Canada Day 2010


Originally uploaded by irober.

As Canada celebrates its 143rd birthday today, the inevitable question arises in some way: what does it mean to be Canadian? The open-endedness of the question, and the ambiguity with which most people respond, are in themselves very Canadian. However, there is something to it. I was in Ottawa recently, and while it was my third time in the nation’s capital, I found this visit to resonate quite deeply. This does not discount the previous visits, as I am grateful my parents took me there when I was young, and was fortunate to travel there on a unique experience as a teenager. Instead, it was likely that the first two visits laid the ground work for this visit to be so meaningful. Further, the personal experiences of this visit were incredible and like any travel, it is the personal connections and events that make the trip worthwhile rather than landmarks and landscapes. That being said, it is my recommendation that every Canadian visit Ottawa at least once in their life regardless of any personal connection to the city. This past visit reminded me we all have a societal connection to our capital. I am well aware that there is an unmistakable bureaucracy present, and some spots are a bit too touristy, but they are easily overshadowed by the value of a meaningful capital visit. By visiting museums, parliament, and taking the time to reflect on what has actually happened there, what does happen, and what people are trying to make happen for our future, you get the sense, or the reminder, that we are working on something here as Canadians. Our nation is not perfect, but overall we are working towards a more positive and intentional life for individuals, communities, our country, and even our world. I can’t imagine calling any other country home. The trouble is, I am not able to fully articulate what that something is. I could certainly give you a laundry list of wonderful generalities, events, efforts and characteristics of Canadians, but that doesn’t specifically answer the question. Perhaps that’s a good thing? Perhaps it’s a sign we are not content with some sort of false balance? The only thing I know is that it’s there.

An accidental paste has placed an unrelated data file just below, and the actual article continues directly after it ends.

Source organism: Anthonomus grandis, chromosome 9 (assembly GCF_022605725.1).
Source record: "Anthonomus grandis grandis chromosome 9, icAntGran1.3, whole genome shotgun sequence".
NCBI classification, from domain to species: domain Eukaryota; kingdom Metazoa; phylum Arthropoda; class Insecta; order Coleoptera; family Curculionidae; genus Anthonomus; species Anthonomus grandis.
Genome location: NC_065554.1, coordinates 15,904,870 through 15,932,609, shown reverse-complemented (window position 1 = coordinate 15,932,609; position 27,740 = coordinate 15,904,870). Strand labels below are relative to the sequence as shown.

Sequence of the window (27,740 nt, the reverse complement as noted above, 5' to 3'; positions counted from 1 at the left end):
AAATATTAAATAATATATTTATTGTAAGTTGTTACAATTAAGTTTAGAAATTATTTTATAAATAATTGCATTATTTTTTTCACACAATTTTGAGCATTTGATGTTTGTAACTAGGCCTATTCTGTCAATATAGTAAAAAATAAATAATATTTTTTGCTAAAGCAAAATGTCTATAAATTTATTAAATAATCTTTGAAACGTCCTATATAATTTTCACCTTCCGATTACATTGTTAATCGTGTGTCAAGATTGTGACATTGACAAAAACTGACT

Enjoy your holiday. Hopefully you are able to spend it with family or friends. If you come up with a well-articulated answer of what it means to be Canadian, then let me know. For the time being I’ll enjoy the ambiguity and the positive potential for our future that it implies.

HUGE thank you to S & M, for without the invitation to their personal event, who knows when I would have gone back to Ottawa. It was also the highlight of my entire trip – congratulations you two!! Special thank you to Y for showing me the inside.

Happy Birthday Canada! Bon Anniversaire!



One thought on “Canada Day 2010

  1. Pingback: 145 for Canada « Être ou Avoir

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